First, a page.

Userlevel 7
Hello LumpyMeatLoaf. Welcome to the Community where everyday is a new learning experience.:)
I just had Webroot put on my computor, and am really disapointed and angery about it. Webroot makes my facebook web pages slow down, freeze and makes me unable to use them!!! I got Webroot as I was told that it was good on facebook, where I have two very important non profits (my church's page,) and a dozen other non profit pages.
     I will be going back to using Norton as soon as I'm able. I'm also telling everyone not to use webroot! Sorry, your a looser!
Userlevel 7
Badge +56
Hello cdraeger and Welcome to the Webroot Community Forums.
I'm sorry your seeing issues with WSA I would suggest you Submit a Support Ticket as the support team can get some logs from you it could be a simple thing as getting some unknown files whitelisted please don't give up on a great product like WSA until you give support a chance to help and get it sorted for you!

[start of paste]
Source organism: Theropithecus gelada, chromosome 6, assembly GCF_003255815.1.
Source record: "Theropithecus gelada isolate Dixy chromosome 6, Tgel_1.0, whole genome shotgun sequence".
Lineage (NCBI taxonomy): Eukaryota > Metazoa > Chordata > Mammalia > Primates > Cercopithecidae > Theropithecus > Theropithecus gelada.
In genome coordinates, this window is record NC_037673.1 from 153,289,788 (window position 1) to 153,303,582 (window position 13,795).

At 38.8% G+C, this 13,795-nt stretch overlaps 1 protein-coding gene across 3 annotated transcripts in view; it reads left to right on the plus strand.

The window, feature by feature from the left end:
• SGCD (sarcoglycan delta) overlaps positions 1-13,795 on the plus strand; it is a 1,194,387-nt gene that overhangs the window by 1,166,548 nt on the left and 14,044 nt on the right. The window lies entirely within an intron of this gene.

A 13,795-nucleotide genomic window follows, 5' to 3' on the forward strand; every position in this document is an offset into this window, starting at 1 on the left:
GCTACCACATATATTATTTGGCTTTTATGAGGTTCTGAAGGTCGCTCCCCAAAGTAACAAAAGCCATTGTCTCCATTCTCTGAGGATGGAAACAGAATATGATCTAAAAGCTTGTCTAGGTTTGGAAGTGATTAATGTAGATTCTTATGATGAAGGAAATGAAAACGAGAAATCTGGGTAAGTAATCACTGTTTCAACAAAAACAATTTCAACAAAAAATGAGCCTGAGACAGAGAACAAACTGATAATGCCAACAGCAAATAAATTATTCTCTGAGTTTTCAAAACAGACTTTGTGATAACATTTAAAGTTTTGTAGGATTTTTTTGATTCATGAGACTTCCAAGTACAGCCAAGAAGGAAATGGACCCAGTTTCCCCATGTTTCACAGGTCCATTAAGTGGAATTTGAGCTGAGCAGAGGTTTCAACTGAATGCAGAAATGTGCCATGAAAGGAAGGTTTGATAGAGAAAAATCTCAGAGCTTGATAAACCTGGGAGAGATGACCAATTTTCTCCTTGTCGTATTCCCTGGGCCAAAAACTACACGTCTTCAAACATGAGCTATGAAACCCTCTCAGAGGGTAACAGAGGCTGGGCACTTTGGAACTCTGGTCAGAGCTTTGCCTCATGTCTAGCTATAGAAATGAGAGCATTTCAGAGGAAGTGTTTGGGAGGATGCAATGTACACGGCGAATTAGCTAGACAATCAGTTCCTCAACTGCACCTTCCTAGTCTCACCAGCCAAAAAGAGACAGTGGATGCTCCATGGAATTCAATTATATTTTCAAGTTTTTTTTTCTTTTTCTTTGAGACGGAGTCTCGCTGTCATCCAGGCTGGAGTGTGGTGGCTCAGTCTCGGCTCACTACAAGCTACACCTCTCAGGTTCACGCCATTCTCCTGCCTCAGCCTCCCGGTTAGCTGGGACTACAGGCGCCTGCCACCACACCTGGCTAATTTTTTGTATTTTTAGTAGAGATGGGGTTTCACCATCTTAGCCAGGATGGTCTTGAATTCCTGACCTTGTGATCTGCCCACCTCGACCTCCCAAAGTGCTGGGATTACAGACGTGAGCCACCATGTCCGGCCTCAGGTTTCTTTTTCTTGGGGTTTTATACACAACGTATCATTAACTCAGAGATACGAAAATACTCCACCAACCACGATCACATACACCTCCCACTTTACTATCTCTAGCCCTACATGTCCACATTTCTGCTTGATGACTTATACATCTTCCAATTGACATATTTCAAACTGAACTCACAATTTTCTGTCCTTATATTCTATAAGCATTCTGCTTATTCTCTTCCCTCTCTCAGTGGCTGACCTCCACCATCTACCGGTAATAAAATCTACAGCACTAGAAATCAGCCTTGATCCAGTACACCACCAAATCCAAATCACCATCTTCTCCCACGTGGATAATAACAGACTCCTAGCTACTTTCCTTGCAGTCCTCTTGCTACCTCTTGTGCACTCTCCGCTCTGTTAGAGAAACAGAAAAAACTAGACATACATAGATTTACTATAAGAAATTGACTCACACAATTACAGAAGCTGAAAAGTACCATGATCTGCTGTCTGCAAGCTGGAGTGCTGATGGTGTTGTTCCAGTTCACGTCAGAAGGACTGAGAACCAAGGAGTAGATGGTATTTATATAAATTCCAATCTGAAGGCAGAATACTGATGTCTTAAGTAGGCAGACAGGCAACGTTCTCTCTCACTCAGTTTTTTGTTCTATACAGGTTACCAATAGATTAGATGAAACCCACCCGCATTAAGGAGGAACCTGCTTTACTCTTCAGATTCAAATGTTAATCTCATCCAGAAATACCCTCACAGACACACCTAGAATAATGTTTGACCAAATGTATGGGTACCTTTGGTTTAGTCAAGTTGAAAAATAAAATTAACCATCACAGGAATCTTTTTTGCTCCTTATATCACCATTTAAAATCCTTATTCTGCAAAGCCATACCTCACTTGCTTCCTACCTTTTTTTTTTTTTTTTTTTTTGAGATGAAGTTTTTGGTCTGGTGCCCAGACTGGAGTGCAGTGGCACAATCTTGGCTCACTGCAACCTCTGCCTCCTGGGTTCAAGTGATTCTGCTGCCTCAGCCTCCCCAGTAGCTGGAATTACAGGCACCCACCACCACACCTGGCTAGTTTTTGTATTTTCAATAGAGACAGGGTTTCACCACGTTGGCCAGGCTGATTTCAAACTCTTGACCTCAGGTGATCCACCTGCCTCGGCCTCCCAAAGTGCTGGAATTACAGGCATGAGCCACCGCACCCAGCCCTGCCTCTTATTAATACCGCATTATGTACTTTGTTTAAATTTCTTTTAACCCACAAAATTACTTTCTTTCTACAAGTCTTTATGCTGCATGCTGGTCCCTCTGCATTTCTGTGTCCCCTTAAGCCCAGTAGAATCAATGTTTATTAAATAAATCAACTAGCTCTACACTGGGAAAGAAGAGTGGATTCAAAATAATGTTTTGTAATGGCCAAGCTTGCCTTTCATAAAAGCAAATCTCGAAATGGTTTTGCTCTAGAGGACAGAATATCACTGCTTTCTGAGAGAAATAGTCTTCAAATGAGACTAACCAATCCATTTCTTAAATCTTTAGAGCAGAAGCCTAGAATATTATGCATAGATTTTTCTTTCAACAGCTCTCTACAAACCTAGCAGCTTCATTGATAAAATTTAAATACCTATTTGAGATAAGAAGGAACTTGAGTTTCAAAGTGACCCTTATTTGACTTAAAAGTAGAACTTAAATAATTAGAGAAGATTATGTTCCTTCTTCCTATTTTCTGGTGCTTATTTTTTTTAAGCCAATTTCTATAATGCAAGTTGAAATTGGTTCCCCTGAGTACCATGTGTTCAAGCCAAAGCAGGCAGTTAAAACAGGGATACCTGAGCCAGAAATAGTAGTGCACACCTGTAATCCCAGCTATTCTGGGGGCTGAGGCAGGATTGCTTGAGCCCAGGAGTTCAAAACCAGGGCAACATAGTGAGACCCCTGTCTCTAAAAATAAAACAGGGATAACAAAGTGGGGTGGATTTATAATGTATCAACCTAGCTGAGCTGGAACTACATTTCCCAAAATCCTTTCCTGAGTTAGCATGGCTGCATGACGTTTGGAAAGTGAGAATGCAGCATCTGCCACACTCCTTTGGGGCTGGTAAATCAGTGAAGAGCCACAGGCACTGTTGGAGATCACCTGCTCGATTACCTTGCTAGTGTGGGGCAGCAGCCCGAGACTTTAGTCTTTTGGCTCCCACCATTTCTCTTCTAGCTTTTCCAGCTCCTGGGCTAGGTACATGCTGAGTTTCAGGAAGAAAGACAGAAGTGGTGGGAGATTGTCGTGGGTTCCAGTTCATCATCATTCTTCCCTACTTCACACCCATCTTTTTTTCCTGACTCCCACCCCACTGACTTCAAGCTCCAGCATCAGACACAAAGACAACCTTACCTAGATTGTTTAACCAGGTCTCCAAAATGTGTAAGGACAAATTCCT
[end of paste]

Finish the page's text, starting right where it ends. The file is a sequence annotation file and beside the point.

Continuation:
Userlevel 7
I would follow TripleHelix's suggestion. I have used Webroot for almost 2 years now, and I tend to be a vey heavy Facebook user. I have not had any problems with slow downs so there may be an issue that Support can help resolve for you.
Userlevel 7
Hello cdraeger. Welcome to the Community.

A problem has to be solved. Leaving it won't do any good. Please follow TripleHelix's instruction and let Webroot Support solve it for you. They'll sort it out in no time. Don't give up on a product on the first problem you face with it. Facebook loads fine here on my pc. A problem particular to your system configuration. So let's solve it. Simple as that.:)